The purchase of the Lumia 900 in the AT&T store was itself a completely different experience than my purchase of the Samsung Focus. All of the AT&T guys had Lumia 900s, several told me how much they liked it and some of the apps they were using. They were actually fired up about it. So I did the deal. The guys at AT&T seemed pretty confident I wasn’t going to be seeing them again in 24 hours like before.
Unlike the iPhone, I really do like this phone. The interface is incredibly responsive, with lots of eye candy and an attention to detail. The dots that scroll across the screen to indicate data retrieval, for instance, I think they’re brilliant in their design and efficiency. I like the vibrations on your fingertips when you press one of the 3 Windows Phone buttons. I like how the tiles not only give you useful information, but are never static. I like the consistent interface for navigation and interaction across the applications. And I LOVE having Zune with Zune Pass on my phone.
Now about those apps. I happen to agree with Scoble, that it IS all about the Apps with phones. Unlike a couple of years ago, I am a fully contented Pandora, News and Twitter phone user. No, there’s no Pandora, but the brilliant WPFandora front end to Pandora works flawlessly. There is no Zite on Windows Phone (a fantastic aggregated news app if you don’t know it), but there’s Weave which I like just as well. Another good news aggregator/reader for Windows Phone is Pulse. As for Twitter clients, I tried several of them and chose Carbon.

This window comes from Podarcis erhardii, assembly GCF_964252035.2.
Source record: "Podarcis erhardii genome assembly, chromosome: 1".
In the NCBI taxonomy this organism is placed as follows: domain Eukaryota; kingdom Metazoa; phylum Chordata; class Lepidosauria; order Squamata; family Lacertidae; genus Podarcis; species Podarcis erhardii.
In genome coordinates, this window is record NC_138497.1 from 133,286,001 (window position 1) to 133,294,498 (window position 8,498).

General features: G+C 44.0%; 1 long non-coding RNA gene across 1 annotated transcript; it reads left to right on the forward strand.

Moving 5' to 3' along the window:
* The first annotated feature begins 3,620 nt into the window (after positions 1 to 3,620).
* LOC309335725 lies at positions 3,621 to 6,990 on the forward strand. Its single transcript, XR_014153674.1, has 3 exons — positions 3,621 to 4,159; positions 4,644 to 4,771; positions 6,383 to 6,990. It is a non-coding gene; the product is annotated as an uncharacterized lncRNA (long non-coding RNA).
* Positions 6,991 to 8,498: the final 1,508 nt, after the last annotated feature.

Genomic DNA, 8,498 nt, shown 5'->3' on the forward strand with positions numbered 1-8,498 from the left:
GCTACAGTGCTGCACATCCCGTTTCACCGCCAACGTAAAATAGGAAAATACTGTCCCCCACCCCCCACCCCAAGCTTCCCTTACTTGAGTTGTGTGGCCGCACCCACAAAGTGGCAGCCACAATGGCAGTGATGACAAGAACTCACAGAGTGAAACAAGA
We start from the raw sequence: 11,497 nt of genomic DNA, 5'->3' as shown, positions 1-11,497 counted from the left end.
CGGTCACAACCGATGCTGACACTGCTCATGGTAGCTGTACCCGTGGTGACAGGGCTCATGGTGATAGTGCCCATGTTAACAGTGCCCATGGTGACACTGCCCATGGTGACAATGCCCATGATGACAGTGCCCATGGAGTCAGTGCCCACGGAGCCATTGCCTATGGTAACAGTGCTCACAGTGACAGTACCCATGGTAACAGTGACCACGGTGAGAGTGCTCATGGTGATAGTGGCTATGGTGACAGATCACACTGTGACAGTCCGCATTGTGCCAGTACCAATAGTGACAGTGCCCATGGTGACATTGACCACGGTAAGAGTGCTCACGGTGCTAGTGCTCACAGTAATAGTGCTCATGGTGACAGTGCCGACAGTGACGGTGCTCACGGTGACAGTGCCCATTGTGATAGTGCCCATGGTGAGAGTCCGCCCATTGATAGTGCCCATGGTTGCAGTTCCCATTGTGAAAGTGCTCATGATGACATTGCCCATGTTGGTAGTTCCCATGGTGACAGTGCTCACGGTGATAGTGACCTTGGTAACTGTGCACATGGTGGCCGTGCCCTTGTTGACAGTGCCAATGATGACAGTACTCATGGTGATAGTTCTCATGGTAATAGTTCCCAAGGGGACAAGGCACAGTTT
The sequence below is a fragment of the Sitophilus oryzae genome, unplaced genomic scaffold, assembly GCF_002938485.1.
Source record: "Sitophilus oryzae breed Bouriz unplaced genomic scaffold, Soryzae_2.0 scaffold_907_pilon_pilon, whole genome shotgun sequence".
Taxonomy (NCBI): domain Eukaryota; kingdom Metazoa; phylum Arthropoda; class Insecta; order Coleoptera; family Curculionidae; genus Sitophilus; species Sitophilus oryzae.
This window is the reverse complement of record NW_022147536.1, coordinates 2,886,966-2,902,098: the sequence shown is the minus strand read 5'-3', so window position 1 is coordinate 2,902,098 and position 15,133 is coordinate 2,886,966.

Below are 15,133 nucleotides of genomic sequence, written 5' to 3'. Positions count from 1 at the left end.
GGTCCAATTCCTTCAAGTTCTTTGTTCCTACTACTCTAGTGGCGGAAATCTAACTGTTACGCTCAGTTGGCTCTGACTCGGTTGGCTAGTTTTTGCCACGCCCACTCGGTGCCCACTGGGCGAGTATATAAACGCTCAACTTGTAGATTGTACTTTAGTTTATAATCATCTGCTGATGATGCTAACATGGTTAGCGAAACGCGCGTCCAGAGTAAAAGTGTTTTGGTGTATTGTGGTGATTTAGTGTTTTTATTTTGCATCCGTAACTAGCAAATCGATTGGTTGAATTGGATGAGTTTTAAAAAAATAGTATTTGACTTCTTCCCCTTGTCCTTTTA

The application developer in me is extremely stoked about the Windows Phone platform. I was hoping for a platform that excited me enough to invest in building applications for Windows Phone. I was also hoping that Windows Phone would not fail in the marketplace (as it has so far), generating enough users to make mobile offerings profitable. I now think Windows Phone will be a success and that I can start planning a future development path.
Downsides, there’s always a downside. The only shortcoming of the Lumia 900 has nothing to do with Windows Phone, it’s that the Lumia has only 16GB of memory. A 64GB iPhone 4Gs is available. Pricey, but available. Having 16GB makes the Lumia a poor substitute for a Zune. In the 4 years of using my Zune every day I only accumulated around 32GBs of media, but still too much to take with you on a Lumia. Yes, there are several streaming music services like Zune Marketplace, WPFandora, TuneIn Radio, etc., as well as apps like Cloud Drive that play media from SkyDrive as if they were on the device, but I want my entire library on my device. Besides, each of these services may work great with the Lumia 900’s 4G support and a bar or two, but here in Vermont a bar or two is not a given.
So that’s my story about two phones and a Zune. The Lumia 900 running Windows Phone 7.5 is the first phone that is not only pretty amazing, but that I actually like. A lot.